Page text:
TOS is sometimes treatable through medical and physical therapy. Surgery may be recommended to relieve the compression. Once treated, there are usually no long-term effects and you should be able to return to an active lifestyle. Treatment will vary depending on the source and severity of the condition.
Neurogenic Thoracic Outlet Syndrome
Once the diagnosis of NTOS has been made, patients are sent for a trial of physical therapy that focuses on relaxation and stretching of the scalene muscles, stabilizing the neck, spine, and shoulder girdle, and deep breathing exercises to improve diaphragmatic function. Those patients with NTOS whose symptoms do not improve are offered surgical decompression.
The goal of surgical treatment of NTOS is to relieve the compression of the nerves of the brachial plexus. A small incision is made at the base of the neck and the thoracic outlet is exposed. The brachial plexus is then decompressed by removing the anterior and middle scalene muscles and the first rib. Neurolysis of the brachial plexus is then performed, where the nerves are released from surrounding scar tissue. After discharge from the hospital patients will complete a course of post-operative physical therapy and will be expected to return to full activity within 2-3 months of surgery.
Venous Thoracic Outlet Syndrome
The goals of treatment of VTOS are to restore flow through the axillosubclavian vein and to relieve the compression of the subclavian vein. For patients who present with an axillosubclavian DVT, the first step in treatment is to remove the clot. Clot removal is usually performed in a minimally invasive fashion using endovascular techniques including:
- Targeted administration of thrombolytic agents (medicines that dissolve clot).
- Percutaneous thrombectomy devices that physically remove clot.
- Balloon angioplasty of the subclavian vein after removal of the acute thrombus to increase the diameter of the scarred subclavian vein.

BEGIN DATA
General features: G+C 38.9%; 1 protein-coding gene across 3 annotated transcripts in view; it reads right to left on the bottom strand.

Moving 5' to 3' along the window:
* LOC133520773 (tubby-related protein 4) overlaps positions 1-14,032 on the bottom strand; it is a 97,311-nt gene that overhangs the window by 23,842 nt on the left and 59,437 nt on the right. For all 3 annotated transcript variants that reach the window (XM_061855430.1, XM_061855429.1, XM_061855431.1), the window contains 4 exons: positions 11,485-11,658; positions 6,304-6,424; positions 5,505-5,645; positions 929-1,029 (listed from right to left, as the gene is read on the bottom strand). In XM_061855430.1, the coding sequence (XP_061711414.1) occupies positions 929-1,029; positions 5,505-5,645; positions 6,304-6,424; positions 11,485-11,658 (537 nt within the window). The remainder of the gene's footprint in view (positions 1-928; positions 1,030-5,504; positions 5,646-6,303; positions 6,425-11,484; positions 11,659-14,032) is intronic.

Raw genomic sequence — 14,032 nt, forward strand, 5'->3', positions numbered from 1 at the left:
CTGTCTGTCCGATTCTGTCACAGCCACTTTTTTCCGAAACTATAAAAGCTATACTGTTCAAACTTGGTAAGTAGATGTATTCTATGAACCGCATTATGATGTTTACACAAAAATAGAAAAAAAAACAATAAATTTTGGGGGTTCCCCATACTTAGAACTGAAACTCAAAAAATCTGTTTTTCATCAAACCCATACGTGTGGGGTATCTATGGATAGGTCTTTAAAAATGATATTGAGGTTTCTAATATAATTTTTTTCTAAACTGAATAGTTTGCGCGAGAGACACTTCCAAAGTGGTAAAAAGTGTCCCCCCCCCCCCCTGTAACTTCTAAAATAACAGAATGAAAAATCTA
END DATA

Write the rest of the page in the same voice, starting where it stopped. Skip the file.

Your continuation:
Once the thrombus has been removed, patients are placed on anticoagulants to prevent recurrent thrombosis and plans are made for surgical decompression of the subclavian vein. To decompress the vein, a small incision is made beneath the clavicle near its junction with the sternum. The clavicle, first rib, and the edge of the sternum are exposed. The costoclavicular ligament is excised and venolysis of the subclavian vein is performed, where the vein is freed from any surrounding scar tissue. The anterior portion of the first rib is then removed to finish opening the space of the anterior thoracic outlet. Once the space has been opened a venogram is frequently performed to see if there is any residual narrowing of the vein. If present, the residual narrowing may be treated by:
- Opening the vein, excising scar tissue from the vein, and sewing a patch to vein to increase its diameter.
- Dilating the vein with an angioplasty balloon and placing a stent in the vein if there is residual narrowing after angioplasty.
After discharge from the hospital patients will complete a course of post-operative physical therapy and will be expected to return to full activity within 2-3 months of surgery.
Arterial Thoracic Outlet Syndrome
The goals of treatment in ATOS are to relieve compression of and to replace the injured segment of the injured subclavian artery and to restore flow to the forearm and hand. Patients who present with acute ischemia of the upper extremity due to emboli from the injured artery will undergo a thrombectomy procedure, where an incision is made over the obstructed artery in the extremity. The artery is exposed and opened and the thrombus is removed with the help of a thrombectomy catheter. Once flow has been restored to the hand, decompression of the subclavian artery is performed through a small incision at the base of the neck as in the treatment of NTOS. Cervical or anomalous first ribs are then excised with the anterior and middle scalene muscles and the first rib. The injured subclavian artery is excised and replaced with an interposition graft. In patients who have chronic occlusion of the more peripheral arteries from chronic emboli, additional arterial replacement or bypasses may need to be performed to restore flow to the hand.